One day I was working on a problem that I couldn't solve. In that kind of a situation I would do one of the two things: I would leave the problem for later, which usually translated to never, or I would call for my father's help, who qualified himself for the job by teaching engineering at the university. Looking back, I don't think his mathematical abilities had that much of a role in solving those problems. The main reason he was able to help me was that he had the patience to do so. But I digress. Father looks at the problem, and atypically and almost immediately exclaims that the problem is easy. And then he makes a pause. I'm of course curious, and simultaneously, with this new knowledge, in the back of my mind I'm trying to think of a novel approach to solving it, something easy, something I missed. And then my father corrects himself: It would've been easy if I knew how to do derivatives.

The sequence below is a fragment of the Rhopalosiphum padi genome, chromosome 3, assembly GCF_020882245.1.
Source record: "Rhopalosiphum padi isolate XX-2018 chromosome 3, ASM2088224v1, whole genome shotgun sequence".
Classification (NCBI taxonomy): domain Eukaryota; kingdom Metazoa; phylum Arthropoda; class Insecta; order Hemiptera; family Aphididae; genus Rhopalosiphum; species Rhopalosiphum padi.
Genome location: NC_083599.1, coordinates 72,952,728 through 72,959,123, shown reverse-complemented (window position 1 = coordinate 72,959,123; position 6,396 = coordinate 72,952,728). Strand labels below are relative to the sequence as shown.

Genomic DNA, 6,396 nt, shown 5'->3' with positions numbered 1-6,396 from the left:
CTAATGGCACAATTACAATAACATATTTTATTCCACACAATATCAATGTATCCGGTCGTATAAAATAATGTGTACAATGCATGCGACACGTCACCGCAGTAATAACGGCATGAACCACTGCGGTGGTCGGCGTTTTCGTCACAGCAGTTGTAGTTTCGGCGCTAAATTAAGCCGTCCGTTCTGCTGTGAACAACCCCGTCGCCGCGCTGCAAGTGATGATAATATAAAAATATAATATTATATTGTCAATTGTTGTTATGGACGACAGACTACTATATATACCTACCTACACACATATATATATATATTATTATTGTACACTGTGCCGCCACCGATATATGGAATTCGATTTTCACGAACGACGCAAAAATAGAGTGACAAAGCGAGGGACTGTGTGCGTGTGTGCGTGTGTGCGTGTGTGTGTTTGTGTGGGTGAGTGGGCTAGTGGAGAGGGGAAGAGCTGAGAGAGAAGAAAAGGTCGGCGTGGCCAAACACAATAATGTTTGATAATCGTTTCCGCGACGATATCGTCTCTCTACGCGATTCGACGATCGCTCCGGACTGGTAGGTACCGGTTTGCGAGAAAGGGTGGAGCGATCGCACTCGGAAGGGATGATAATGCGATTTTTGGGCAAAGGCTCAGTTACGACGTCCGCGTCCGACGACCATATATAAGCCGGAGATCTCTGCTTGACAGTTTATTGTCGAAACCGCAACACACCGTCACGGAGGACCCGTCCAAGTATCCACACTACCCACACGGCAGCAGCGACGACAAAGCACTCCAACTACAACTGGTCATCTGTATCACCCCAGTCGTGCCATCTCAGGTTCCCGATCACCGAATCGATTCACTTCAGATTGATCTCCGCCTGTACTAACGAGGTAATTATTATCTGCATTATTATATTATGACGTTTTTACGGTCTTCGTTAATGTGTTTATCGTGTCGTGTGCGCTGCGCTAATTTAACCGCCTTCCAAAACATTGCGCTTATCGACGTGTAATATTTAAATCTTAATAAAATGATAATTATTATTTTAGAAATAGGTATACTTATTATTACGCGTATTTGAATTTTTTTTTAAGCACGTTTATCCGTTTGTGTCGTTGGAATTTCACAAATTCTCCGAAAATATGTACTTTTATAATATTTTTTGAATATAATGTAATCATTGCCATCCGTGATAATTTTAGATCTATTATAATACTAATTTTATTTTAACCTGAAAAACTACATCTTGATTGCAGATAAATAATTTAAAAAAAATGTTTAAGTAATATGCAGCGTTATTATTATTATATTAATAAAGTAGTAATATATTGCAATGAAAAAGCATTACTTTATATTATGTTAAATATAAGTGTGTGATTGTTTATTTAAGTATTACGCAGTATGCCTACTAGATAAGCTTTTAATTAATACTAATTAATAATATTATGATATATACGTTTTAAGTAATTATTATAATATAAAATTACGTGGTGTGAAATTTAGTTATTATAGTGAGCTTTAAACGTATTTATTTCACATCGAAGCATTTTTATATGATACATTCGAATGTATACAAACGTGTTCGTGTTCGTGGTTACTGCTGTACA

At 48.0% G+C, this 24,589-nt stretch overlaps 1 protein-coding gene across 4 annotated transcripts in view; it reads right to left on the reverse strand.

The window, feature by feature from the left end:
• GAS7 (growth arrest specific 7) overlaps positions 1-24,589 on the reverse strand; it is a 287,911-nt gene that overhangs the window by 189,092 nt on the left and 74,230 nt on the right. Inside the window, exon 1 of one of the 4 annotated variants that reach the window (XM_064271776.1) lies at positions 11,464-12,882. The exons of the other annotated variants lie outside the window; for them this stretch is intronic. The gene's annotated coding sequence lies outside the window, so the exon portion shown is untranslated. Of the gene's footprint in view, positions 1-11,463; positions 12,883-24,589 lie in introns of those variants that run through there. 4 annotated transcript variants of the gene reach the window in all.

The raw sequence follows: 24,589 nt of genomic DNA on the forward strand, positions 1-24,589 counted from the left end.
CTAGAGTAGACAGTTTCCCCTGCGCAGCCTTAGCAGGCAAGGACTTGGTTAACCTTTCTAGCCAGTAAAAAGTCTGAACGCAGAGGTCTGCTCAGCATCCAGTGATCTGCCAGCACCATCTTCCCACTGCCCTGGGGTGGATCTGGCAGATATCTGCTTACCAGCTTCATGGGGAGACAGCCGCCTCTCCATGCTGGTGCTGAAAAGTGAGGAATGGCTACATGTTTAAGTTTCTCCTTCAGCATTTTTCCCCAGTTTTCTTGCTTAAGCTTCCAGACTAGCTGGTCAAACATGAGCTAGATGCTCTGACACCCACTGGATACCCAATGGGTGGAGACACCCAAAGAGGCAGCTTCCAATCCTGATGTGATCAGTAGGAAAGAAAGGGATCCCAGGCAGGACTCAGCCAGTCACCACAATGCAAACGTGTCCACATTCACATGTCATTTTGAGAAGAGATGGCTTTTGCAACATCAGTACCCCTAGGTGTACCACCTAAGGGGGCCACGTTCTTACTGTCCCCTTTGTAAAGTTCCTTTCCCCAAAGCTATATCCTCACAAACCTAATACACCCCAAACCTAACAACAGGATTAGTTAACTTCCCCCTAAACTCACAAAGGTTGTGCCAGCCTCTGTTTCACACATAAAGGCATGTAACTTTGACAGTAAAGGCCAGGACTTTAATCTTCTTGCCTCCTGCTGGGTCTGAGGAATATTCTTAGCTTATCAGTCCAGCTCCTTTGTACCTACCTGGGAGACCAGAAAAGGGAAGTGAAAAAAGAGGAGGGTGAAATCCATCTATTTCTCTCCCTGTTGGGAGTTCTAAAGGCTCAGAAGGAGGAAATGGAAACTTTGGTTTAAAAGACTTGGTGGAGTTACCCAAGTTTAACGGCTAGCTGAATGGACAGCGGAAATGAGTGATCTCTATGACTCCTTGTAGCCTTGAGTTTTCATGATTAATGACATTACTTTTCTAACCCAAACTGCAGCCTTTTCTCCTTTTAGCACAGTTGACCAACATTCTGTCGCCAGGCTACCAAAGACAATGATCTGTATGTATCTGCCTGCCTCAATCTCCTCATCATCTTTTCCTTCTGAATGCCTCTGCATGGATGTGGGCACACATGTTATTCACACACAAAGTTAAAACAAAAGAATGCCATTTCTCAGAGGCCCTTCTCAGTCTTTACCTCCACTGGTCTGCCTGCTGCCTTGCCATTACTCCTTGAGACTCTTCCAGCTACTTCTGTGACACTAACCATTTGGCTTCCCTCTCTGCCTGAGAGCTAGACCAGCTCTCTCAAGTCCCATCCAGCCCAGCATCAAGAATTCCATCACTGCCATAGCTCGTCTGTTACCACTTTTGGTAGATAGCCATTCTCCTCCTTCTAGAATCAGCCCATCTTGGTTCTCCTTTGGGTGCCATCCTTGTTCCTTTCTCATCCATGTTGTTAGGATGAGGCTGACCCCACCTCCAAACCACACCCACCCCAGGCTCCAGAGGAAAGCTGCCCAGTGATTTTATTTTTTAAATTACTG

For me, it was the same as if he had said interstellar travel would've been easy with a very specific alien technology. What are derivatives? At this point my father is in an awkward situation. He realizes that no one expects kids to use differentiation to solve the problem, but he also does not want to make derivatives sound like forbidden knowledge. So, he gives me an abridged lecture, shows me how to differentiate a limited set of functions I knew from before, and gets back to working on whatever he did at the time. I feel like I saw someone levitate for a second, only to never do that in front of me again.